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Foreign Minister explains contact between Department of Foreign Affairs and ONA in September 2002; discusses Iraq's alleged weapons of mass destruction.

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Tuesday 2 March 2004

Foreign Minister explains contact between Department of Foreign Affairs and ONA in September 2002; discusses Iraq's alleged weapons of mass destruction


TONY EASTLEY: One of the mysteries still remaining is why, in the middle of September 2002, the Office of National Assessments made an overnight change to the way it depicted the threat posed by Iraq. 


The new assessment was prepared after a request from
the Department of Foreign Affairs. 


The Minister for Foreign Affairs, Alexander Downer, is in our Canberra studio and is speaking to Matt Brown. 


MATT BROWN: Alexander Downer, what request did the Department of Foreign Affairs make of ONA in the middle of September 2002? 


ALEXANDER DOWNER: Well, to the best of my knowledge, the only request they made was some advice for the preparation of a speech that I was to give. They didn't make any… obviously the Department of Foreign Affairs doesn't tell ONA what analytical conclusions it should draw. 


MATT BROWN: So your department was asking for information for a speech you were going to make in public? 


ALEXANDER DOWNER: Yes, that's right, I think so, yes. 


MATT BROWN: The committee says that there was a change overnight, essentially. That on the 12th of September the ONA was saying things like "there is no firm evidence of new chemical and biological weapons production", and then on the 13th of September, they were putting it another way round stating that "Iraq is highly likely to have chemical and biological weapons". 


Does that reflect the sort of request your department made? 


ALEXANDER DOWNER: No. I mean, look, try to understand this. I think the committee is entirely right in making the point that there's no evidence of any political interference with the intelligence agencies, of course there isn't. 


What would be the point? After all, if you really think this through logically, they are producing classified reports to the Government. They're not producing public documents to help bolster an argument that the Government might want to make publicly. 


They're producing private, classified documents which the Government privately reads, so… 


MATT BROWN: Although prior to this change the committee says there was, you're saying your department requested information for a speech…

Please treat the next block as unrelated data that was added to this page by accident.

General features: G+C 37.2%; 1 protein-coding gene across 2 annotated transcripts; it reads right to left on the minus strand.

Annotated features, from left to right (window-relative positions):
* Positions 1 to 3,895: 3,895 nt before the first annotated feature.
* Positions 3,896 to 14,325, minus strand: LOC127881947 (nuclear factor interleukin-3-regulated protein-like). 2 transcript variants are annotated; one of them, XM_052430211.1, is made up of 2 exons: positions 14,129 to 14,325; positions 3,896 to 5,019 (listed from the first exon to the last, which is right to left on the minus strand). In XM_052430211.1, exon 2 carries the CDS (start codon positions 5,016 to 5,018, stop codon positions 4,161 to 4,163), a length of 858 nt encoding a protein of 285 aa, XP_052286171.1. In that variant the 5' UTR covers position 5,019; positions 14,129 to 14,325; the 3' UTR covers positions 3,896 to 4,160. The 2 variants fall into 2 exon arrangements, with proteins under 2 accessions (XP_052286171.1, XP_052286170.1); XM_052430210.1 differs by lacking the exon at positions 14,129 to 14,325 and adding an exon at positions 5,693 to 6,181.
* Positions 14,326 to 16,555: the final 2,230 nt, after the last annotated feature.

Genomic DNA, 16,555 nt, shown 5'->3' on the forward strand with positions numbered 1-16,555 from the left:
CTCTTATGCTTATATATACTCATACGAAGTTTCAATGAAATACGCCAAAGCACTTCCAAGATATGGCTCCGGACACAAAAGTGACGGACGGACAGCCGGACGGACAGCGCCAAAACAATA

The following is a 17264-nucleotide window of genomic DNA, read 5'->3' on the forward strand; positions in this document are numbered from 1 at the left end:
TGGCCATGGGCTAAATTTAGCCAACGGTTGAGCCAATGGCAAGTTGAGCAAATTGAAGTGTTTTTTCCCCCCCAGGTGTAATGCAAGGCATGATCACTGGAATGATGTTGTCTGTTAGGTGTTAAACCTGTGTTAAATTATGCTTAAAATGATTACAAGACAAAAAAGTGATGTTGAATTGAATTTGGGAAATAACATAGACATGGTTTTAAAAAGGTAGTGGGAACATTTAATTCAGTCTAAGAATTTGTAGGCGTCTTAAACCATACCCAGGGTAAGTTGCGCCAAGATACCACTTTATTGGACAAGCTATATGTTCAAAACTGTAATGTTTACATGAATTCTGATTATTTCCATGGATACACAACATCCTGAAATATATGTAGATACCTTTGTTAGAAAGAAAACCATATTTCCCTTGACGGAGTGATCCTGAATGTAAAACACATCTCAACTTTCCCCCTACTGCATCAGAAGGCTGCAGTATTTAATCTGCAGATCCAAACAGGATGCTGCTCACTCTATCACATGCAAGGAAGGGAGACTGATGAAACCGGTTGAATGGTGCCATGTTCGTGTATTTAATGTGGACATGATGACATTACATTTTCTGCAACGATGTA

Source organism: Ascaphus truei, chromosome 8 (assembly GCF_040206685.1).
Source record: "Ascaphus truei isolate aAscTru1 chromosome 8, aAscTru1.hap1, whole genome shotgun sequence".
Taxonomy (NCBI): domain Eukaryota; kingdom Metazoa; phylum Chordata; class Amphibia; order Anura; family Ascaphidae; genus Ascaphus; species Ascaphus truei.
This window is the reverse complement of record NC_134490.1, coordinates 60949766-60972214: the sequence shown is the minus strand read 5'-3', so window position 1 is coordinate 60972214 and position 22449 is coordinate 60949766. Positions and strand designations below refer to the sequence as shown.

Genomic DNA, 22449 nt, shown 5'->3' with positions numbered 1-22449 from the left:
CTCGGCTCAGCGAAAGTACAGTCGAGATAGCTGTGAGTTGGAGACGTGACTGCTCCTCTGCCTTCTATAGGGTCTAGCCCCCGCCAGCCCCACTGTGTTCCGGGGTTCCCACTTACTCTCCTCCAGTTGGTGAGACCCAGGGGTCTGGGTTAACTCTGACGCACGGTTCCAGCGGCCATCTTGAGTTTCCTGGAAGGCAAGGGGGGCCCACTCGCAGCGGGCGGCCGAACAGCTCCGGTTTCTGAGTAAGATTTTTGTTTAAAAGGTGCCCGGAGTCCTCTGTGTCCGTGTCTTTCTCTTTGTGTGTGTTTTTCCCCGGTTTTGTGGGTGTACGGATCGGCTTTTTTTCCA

ALEXANDER DOWNER: Yeah, yeah, but they didn't go to the ONA and say to ONA can you change your assessments 'cause that will fit in with the Minister's speech? Obviously they didn't do that. Of course they wouldn't. 


MATT BROWN: What did they do exactly? Tell us more about this request? 


ALEXANDER DOWNER: Um, well I'm sorry. I didn't prepare that material for the interview, I just would have to double check exactly what contact the department had with ONA, but certainly I didn't task the department to go to ONA or ring up ONA myself and ask them to change their assessments. 


Can I just make one other point about this, though? I don't think, myself - and obviously the committee disagrees with this - that the assessments did particularly change. I must say I am in full, I did have full access to all of the material. I didn't notice any particular change in ONA's assessments in September 2002. If you look at the… 


MATT BROWN: Do you know if ONA disagrees with this assertion? That there was a change? 


ALEXANDER DOWNER: I think I'm right in saying that ONA was a little surprised that this particular assertion was made. 


MATT BROWN: To put it simply, did your department ask for a version of the intelligence reporting which was less equivocal? 


ALEXANDER DOWNER: No, no, no, why would they? I mean of course they didn't and I mean, it's one of the difficult things in life is trying to prove your innocence. But seriously, if you really logically think about it, it makes no sense for any government to ask an intelligence agency to provide it with different assessments because these are not public documents. 


MATT BROWN: The committee Chairman, David Jull, says you should consult the Opposition about your choice of who will conduct the next inquiry into this issue. 


Will you consult the Opposition? 


ALEXANDER DOWNER: Well, we are the Government, we were elected at the last election, we did win the last election and I think on the basis of us being the Government, we'll make the decision on who we appoint… 


MATT BROWN: Will you consult them? 


ALEXANDER DOWNER: …but we won't be appointing some controversial figure, and I think at the end of the day, whoever we consult, the point is that we won't be looking for a controversial figure to head the inquiry. 


MATT BROWN: You won't commit to consulting the Opposition? 


ALEXANDER DOWNER: Well, look I don't mind consulting the Opposition, but I mean it's not a big deal. 


I mean we want to have somebody who is broadly acceptable and responsible. 


The trouble with the Opposition here is that the Opposition has been playing very cynical politics. That's all they do.